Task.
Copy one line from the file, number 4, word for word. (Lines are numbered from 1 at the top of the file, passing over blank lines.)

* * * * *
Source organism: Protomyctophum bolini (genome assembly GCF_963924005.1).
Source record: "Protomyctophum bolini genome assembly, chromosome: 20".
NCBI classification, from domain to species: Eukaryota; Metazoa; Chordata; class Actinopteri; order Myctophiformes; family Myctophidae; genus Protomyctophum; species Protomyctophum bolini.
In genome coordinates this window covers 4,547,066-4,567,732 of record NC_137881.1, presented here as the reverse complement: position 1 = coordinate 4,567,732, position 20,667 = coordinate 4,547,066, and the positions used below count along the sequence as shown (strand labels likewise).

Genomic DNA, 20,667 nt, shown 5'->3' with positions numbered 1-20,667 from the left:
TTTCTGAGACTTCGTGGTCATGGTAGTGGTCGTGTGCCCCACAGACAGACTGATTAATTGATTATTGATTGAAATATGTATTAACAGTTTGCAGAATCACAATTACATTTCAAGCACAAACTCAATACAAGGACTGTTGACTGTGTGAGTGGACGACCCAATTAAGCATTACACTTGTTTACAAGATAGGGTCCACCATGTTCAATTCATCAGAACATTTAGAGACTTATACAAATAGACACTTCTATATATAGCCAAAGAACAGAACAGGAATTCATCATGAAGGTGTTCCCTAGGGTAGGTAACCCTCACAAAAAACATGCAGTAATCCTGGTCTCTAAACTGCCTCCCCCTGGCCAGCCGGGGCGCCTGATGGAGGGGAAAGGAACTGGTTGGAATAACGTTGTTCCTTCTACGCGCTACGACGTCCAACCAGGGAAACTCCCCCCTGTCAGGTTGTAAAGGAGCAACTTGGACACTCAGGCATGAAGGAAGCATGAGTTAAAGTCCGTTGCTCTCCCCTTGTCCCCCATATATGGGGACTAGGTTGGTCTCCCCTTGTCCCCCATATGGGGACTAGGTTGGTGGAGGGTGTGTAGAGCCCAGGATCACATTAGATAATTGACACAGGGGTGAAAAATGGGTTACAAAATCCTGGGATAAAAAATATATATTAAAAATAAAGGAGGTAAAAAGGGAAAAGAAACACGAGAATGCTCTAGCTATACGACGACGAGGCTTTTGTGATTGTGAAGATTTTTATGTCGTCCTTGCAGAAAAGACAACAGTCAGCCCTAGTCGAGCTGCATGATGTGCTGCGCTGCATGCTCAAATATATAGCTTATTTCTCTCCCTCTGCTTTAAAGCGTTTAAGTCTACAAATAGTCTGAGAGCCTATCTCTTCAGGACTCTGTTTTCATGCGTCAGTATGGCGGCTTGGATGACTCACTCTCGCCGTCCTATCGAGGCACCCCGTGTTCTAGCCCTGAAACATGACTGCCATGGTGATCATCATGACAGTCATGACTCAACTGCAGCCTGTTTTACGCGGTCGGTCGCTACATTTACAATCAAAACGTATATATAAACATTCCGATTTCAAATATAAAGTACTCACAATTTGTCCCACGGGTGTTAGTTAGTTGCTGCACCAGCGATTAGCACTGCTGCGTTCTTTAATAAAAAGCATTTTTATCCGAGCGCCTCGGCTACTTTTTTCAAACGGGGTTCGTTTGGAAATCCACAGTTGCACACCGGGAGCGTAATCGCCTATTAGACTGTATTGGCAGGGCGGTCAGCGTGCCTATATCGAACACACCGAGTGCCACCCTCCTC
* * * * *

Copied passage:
In genome coordinates this window covers 4,547,066-4,567,732 of record NC_137881.1, presented here as the reverse complement: position 1 = coordinate 4,567,732, position 20,667 = coordinate 4,547,066, and the positions used below count along the sequence as shown (strand labels likewise).